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The more languages, the better? Hmmmm maybe...

child development language acquisition linguistics Feb 24, 2021
 

Yes, Babel Babies is a multilingual programme, but that's not to say that children can learn infinite languages simultaneously, or that a smattering of lots of languages is enough if there isn't at least one language learned to an age-appropriate level.

If you are raising bilingual children away from your community of speakers, say if you move abroad, your child will need to hear lots and lots of the minority language (that's the language that you speak but that isn't the majority language in the environment, such as French in London, or Spanish in New York) from you and as many other speakers as possible.

If you are raising your child with two or more minority languages, careful planning is required to make sure they have enough exposure to AT LEAST ONE of those languages to keep in step with their language development for their age.

A solid foundation can be made in more than one language, but if there is inadequate input in any language at all, your child will not be able to access age-appropriate learning materials and develop critical thinking skills in maths, for example.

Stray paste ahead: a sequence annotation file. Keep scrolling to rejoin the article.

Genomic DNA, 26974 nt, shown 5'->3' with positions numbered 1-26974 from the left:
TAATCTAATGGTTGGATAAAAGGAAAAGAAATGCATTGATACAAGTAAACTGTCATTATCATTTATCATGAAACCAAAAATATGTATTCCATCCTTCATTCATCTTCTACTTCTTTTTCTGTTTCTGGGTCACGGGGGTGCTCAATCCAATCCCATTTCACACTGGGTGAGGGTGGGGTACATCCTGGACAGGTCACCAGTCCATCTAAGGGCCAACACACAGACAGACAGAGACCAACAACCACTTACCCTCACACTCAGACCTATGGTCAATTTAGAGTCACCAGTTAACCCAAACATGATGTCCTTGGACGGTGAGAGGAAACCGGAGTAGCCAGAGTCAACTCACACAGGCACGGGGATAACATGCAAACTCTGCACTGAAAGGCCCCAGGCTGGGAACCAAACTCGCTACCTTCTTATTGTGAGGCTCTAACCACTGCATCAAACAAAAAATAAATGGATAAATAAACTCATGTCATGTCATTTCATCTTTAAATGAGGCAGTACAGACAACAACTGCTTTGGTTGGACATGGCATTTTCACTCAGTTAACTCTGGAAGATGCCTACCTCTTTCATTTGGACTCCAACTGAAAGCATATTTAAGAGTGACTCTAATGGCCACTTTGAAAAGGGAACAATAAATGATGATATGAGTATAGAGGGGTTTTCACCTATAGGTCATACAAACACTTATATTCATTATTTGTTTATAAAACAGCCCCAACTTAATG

They need to have the language they require for thinking at their age and stage. Eowyn Crisfield explains on episode 20 of The Language Revolution podcast that the key thing is to decide what you want your child to be able to do in each language.

Just saying hello and being polite at the local store requires far less input than interacting with family when you visit, and if you'd like them to be able to go to university and study in both languages, a lot more sustained input is required.

So if you are struggling to maintain 2+ minority languages at the appropriate level due to time constraints, focus on the language that matters most to your family to make sure your children are getting lots of input, and find some strategies to bring in more of your language wishlist that will not compromise your child achieving fluency in at least one language.

Remember, language acquisition is a PROCESS not a PRODUCT. Think long-term to where you'd like them to be in their twenties, not just at age three.

Your children will have cycles of dominance over the years depending on how you spend your holidays (maybe visiting 'home' and family, and speaking more Turkish, for example) and other influences like siblings, motivation and attitudes to their various languages.